So first off, if you remember your own years of raising children, you know you need to pick your battles carefully. If these cards are trading cards, and if they are being traded among friends, earned for good behavior at cheder or chevras Tehillim, or given as rewards, I ask you very simply if it’s worth the trouble of battling with a bunch of little boys to whom this is a passing phase (as your daughter intelligently realizes). The less you make a deal about them, the more easily they will go the way of the billions of other trading cards your children (and mine) have gone through without giving them a second thought come Pesach when they gleefully dumped their year’s worth of cards into the bedikas chametz bonfires.

We know that books, otherwise destined to oblivion, become bestsellers when they are attacked in public forums. Don’t make these cards bestsellers. Given the nature of trading cards, they will be gone eventually.

These cards are disrespectful? If you read those cards, unfortunately they accurately portray how ridiculous we look with our smart phones. We disrespect ourselves when we use them. I say bravo to these creators for influencing a generation of children to its ridiculousness and perhaps making them aware that they have choices whether or not to become those mindless, addicted, users of smartphones in which hours are wasted in serious nonsense. And for those that use it for business, what business exactly are you doing when you are visiting grandchildren?

You have not indicated the age of your grandchildren, but if they are old enough to even be able to read the sign on the door, they are old enough for you to have a conversation about the smart phone. Yours. Ask them what makes a smart phone so terrible. Hear what they have to say. What leads to intolerance is not opinions but an inability to have a conversation. So teach them to dialogue about differences of opinions. I would be interested to hear how you would defend your need for a smart phone; I would be interested to know if they even have an educated understanding of why gedolim are speaking out against owning a smart phone. To raise tolerant, non-judmental childeren you need to show them how to understand their said opinions, their actions; how to live with others (you) despite a difference of opinions. You can model that for them with your own ability to seek to understand them and their choices; whether or not you agree with them. It’s part of chinuch. It’s not chinuch for adults to fight on the level of a child, by getting insulted by a child’s immature actions of trading cards, of hanging up a sign on the front door because his friend did the same. (And if he got that sign from his rebbe, think even harder before entering into a confrontational mode! That’s when you need to take it up with a higher system; and if you don’t want to do that, imagine asking a child to…)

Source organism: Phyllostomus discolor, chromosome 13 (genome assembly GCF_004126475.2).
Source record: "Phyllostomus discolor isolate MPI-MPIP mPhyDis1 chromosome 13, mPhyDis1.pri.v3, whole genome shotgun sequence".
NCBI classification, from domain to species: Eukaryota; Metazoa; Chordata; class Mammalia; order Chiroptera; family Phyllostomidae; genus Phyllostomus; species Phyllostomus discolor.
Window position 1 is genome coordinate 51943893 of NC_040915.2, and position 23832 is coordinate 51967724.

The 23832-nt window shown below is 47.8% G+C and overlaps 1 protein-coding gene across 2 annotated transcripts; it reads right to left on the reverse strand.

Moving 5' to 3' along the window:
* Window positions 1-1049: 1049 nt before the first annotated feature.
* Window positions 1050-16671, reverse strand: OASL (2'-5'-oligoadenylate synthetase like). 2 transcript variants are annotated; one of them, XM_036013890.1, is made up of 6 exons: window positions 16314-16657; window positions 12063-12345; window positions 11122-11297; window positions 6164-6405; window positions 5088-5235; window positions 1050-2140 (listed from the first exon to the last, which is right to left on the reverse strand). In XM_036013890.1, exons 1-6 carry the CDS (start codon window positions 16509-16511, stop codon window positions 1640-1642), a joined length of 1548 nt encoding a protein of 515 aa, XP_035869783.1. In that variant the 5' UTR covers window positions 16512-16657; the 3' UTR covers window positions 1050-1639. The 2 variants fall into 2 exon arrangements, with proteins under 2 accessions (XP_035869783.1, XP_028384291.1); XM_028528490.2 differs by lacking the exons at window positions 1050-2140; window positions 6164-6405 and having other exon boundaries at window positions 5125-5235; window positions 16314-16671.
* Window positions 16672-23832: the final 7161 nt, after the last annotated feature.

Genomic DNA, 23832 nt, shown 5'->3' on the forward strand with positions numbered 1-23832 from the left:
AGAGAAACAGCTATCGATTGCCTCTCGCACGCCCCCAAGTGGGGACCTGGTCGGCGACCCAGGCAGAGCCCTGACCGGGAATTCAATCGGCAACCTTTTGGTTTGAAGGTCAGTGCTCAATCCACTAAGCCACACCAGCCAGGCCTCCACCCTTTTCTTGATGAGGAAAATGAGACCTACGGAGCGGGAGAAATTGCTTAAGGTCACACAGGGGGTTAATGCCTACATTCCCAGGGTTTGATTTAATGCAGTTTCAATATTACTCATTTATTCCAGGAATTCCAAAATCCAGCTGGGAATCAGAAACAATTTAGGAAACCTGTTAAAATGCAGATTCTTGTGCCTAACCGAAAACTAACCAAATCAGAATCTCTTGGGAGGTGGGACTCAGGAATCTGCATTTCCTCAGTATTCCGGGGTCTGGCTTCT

As an adult you can feel however you would like to about these cards and that offensive (to you) sign; as an adult you don’t have permission to react however you would like to. Kibud Av Va’em is not al icense to impose your opinions on your children; it’s a mandate to educate them properly in areas religious, spiritual, and ethical. I don’t know what kind of chinuch you would imparting to either your married daughter or her children that a solution to ideological differences is cutting off a relationship and using power and control to demand obeisance.

And my reaction to your daughter’s and spouse reaction to the cards and sign? Smart people. It’s easier to raise children when you can laugh a little and not take everything they do or say so seriously. Maybe you were a smart parent after all to raise such a daughter?

So go visit your grandchildren. Dialogue with them. And leave your smart phone at home so they can have your undivided attention!